Reacting very badly to Twitter's announcement was Donald Trump, whose campaign issued a statement that declared, "Twitter just walked away from hundreds of millions of dollars of potential revenue, a very dumb decision for their stockholders." Team Trump also called this "yet another attempt to silence conservatives, since Twitter knows President Trump has the most sophisticated online program ever known." Inasmuch as this new policy will have zero effect on the personal Twitter accounts of Trump or his staff, we can read the angry response in only one way: That Trump 2020 was planning to buy a lot of ads saying things that cannot appear to come directly from the accounts of the President and his team. Propaganda? Conspiracy theories? Blatant falsehoods? Racist stuff? Ads masquerading as "Democratic Party" ads? Presumably it's something along these lines.
Fortunately for Team Trump, they can still run as many ads as they want, saying anything they want (truthful or not), on Facebook. Despite the objections of his employees, as well as pushback from many other folks (including some on Capitol Hill), Mark Zuckerberg responded to Dorsey's announcement by re-committing to his site's policy of running any ads that political candidates care to submit (and pay for). "Ads can be an important part of voice—especially for candidates and advocacy groups the media might not otherwise cover so they can get their message into debates." In contrast to Twitter, Facebook collected more than $300 million from political ads in 2018, so that might possibly have something to do with Zuckerberg's deep and abiding commitment to free and open political discourse.
It's entirely possible that Facebook may be able to have its cake and eat it, too. Well, part of it. However, it is our view that the "we will not censor political ads with falsehoods" policy is not sustainable long-term. Yesterday, we noted the case of Adriel Hampton, who launched a campaign for the governorship of California while freely admitting that he was only doing so in order to run misleading ads on Facebook. Well, the platform has now banned him, since he is not a "real" candidate. That's all good and well, but it's very easy to become a bona fide candidate for Congress, or the state legislature, or mayor, or dogcatcher. And the next person to follow in Hampton's footsteps isn't going to be so open about the phoniness of their candidacy. Is Facebook going to be in the business of deciding who is a "legitimate" candidate and who isn't? That seems a much bigger rabbit hole than merely deciding which ads are dishonest. Further, what will they do when an unquestionably legitimate candidate decides to start running a slew of dishonest ads? Sen. Elizabeth Warren (D-MA) has already done it once, and there's no reason she won't do it again, and still again, particularly if she has a point to make.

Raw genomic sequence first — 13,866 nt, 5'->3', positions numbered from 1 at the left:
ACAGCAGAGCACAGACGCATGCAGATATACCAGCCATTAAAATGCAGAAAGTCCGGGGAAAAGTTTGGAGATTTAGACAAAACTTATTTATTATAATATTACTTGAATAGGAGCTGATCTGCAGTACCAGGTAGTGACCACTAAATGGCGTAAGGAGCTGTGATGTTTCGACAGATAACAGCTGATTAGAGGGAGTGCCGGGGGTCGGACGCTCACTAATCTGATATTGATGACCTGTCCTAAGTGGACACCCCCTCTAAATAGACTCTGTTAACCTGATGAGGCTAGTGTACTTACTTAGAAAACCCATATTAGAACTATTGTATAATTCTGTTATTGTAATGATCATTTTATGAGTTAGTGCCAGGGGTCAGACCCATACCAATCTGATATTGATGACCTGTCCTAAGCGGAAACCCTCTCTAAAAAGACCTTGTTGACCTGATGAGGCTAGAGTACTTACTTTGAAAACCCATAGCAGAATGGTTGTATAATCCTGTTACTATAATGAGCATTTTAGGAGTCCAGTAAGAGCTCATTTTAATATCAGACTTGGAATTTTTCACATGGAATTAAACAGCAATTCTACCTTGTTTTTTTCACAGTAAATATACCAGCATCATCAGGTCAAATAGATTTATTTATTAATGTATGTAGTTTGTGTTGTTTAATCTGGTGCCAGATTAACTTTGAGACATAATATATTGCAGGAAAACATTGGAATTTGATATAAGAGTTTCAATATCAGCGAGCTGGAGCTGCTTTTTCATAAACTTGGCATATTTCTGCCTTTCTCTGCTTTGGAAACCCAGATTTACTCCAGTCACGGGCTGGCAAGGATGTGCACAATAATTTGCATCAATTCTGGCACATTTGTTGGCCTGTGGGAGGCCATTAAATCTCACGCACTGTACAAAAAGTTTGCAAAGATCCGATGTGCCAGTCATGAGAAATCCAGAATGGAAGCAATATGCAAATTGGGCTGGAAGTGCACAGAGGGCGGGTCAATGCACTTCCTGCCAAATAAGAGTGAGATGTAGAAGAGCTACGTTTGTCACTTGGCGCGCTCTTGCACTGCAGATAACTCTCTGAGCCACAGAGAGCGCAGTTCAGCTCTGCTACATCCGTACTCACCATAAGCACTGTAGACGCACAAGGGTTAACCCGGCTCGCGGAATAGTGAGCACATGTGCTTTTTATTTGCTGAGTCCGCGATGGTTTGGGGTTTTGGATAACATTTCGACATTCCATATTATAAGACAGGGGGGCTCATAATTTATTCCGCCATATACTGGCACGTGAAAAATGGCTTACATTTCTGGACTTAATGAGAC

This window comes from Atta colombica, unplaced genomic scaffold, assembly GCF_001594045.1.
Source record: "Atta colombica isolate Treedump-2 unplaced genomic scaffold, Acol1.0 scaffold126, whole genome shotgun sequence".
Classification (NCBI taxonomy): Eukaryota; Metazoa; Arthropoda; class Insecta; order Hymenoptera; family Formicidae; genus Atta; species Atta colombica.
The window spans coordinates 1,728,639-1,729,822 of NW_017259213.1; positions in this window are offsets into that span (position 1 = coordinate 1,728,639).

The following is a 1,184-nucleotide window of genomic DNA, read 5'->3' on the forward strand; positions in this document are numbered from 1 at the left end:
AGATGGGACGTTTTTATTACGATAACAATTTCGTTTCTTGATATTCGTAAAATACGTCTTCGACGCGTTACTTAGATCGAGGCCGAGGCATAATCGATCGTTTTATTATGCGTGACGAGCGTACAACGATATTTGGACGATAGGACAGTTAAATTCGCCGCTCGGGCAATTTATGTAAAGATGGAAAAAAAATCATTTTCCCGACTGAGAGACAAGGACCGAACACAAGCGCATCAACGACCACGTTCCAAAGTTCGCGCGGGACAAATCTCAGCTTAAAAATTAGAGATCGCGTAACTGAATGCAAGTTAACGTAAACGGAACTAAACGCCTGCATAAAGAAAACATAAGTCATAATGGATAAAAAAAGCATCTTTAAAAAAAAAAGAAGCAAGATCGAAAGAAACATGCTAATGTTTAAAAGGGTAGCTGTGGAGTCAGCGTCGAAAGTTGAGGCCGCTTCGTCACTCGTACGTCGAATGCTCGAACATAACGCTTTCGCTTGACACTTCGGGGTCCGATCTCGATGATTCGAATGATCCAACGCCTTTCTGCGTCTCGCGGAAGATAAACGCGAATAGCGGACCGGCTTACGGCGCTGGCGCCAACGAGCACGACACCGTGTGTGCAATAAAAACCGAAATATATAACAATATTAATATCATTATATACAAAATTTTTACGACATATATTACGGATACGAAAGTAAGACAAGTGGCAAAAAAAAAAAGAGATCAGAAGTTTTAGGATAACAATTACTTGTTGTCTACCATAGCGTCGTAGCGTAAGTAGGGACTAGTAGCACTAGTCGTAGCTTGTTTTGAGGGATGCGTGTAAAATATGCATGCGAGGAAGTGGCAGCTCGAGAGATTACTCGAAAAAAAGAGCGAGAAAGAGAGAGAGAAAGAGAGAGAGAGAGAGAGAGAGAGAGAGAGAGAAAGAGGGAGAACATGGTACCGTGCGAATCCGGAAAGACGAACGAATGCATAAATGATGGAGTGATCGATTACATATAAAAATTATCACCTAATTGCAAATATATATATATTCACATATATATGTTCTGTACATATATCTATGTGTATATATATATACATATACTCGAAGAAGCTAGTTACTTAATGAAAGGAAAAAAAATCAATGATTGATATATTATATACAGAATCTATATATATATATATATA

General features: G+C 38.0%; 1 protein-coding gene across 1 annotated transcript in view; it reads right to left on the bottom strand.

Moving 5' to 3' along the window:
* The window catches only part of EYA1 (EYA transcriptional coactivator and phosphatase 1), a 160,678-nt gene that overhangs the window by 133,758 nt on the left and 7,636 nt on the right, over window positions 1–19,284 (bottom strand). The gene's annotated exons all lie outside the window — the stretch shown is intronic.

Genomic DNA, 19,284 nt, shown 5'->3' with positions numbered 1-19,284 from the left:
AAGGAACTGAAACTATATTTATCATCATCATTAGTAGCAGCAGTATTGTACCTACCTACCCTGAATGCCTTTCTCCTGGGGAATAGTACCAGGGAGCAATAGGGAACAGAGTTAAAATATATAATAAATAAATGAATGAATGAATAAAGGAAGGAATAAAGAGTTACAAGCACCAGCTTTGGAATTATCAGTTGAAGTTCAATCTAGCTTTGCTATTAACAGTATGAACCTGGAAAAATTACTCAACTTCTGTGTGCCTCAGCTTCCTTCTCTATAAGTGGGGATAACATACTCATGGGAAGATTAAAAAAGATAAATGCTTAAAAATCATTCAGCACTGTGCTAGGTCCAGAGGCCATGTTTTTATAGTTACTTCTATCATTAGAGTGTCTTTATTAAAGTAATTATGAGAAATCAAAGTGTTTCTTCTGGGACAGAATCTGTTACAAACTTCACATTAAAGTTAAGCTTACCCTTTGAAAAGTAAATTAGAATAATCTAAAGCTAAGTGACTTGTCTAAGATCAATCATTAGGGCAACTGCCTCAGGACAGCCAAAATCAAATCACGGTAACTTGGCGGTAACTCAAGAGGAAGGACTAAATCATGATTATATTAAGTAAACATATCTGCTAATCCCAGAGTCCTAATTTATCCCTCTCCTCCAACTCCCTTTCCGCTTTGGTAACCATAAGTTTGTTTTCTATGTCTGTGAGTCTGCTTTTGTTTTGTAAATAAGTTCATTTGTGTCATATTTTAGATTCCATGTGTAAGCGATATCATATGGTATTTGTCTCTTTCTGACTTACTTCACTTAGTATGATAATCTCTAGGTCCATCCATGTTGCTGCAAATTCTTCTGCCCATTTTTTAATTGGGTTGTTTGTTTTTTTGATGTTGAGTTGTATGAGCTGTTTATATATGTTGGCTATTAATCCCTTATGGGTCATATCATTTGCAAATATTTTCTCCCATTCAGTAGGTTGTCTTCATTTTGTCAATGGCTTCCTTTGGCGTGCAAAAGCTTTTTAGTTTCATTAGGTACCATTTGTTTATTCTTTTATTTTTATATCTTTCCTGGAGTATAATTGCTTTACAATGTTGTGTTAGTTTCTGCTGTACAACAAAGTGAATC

If Facebook establishes itself (more thoroughly than it already has) as the platform where any political candidate can propagate any lie or slander that they wish to propagate, it's eventually going to end up biting them in the rear end. What if, for example, white supremacist Arthur Jones decides to mount another congressional campaign and decides to purchase some ads sharing his views on Jews, LGBTQ folks, and people of color? That will not be helpful when it comes to user retention. Or, what if the platform gets itself sued for libel? It's true that the Communications Decency Act of 1995 (probably) indemnifies social media platforms against such suits. However, a clever lawyer might be able to make the case that a law written nearly a decade before Facebook was founded was never meant to apply to them. Alternatively, that lawyer might be able to make a case that their laissez-faire policy may not open Facebook up to libel claims, but does make them guilty of civil negligence. Perhaps worst of all, from Zuckerberg's perspective, is that Congress might take note of what's happening, and could slap some stringent regulations on his company. So, we foresee a change of course sometime soon, particularly once the 2020 candidates, and maybe a few 2020 "candidates" start aggressively pushing the limits. (Z & V)
Sen. Kamala Harris' (D-CA) campaign had itself a moment, right after the first round of Democratic debates, when she scored some points by going after Joe Biden's chummy relationship with segregationists. Since that brief bounce, however, the Senator has made little headway. She consistently polls in the single digits, in both national and state polls. She has not generated much excitement among black voters, who she was counting upon as a key constituency, nor among her fellow Californians, who she was hoping would deliver her a tidy pile of delegates on Super Tuesday. Oh, and she's also been spending far more money than she's taking in.